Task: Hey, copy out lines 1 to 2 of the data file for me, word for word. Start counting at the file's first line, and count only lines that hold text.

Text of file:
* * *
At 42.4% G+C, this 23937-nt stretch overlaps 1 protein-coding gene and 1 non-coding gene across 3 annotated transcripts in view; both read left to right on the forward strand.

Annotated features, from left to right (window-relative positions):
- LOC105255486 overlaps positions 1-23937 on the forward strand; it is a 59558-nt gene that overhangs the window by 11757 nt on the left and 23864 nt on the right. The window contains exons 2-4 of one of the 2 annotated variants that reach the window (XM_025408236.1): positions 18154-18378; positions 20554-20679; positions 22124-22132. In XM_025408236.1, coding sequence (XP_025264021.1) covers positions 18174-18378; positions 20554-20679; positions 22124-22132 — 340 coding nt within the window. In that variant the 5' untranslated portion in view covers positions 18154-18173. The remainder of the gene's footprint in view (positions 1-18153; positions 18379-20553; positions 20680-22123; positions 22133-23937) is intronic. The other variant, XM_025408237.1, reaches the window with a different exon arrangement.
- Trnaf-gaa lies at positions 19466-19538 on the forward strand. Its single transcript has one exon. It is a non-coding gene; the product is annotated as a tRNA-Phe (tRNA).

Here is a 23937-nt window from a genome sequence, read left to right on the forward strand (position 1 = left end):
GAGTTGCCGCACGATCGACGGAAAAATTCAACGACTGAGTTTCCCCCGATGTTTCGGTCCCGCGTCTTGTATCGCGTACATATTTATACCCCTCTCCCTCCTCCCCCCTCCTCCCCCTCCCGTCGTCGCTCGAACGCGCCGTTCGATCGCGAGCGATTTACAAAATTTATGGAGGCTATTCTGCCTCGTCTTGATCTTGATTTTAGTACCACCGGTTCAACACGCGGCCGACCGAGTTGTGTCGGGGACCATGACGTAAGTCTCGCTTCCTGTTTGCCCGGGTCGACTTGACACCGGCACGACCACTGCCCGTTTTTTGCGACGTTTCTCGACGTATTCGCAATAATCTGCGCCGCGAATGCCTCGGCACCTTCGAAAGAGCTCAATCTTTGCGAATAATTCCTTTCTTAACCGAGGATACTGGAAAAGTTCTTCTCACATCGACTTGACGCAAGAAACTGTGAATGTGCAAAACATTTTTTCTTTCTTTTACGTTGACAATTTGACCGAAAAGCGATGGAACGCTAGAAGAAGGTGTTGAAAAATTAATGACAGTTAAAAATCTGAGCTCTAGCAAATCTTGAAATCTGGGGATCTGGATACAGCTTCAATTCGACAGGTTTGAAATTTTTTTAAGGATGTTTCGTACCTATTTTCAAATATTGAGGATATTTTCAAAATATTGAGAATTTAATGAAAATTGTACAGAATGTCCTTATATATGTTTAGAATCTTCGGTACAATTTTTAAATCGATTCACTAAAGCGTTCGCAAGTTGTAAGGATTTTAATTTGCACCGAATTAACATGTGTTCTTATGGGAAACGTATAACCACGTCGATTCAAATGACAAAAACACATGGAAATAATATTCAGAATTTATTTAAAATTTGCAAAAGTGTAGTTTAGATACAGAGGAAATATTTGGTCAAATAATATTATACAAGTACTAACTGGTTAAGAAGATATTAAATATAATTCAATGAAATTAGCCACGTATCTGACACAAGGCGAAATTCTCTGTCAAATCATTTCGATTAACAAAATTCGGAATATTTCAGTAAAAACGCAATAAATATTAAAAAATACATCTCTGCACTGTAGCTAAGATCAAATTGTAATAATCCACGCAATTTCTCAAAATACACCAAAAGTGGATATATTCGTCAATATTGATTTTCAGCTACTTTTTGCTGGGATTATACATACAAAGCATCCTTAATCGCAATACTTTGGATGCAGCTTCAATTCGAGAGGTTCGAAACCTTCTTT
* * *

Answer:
At 42.4% G+C, this 23937-nt stretch overlaps 1 protein-coding gene and 1 non-coding gene across 3 annotated transcripts in view; both read left to right on the forward strand.

Annotated features, from left to right (window-relative positions):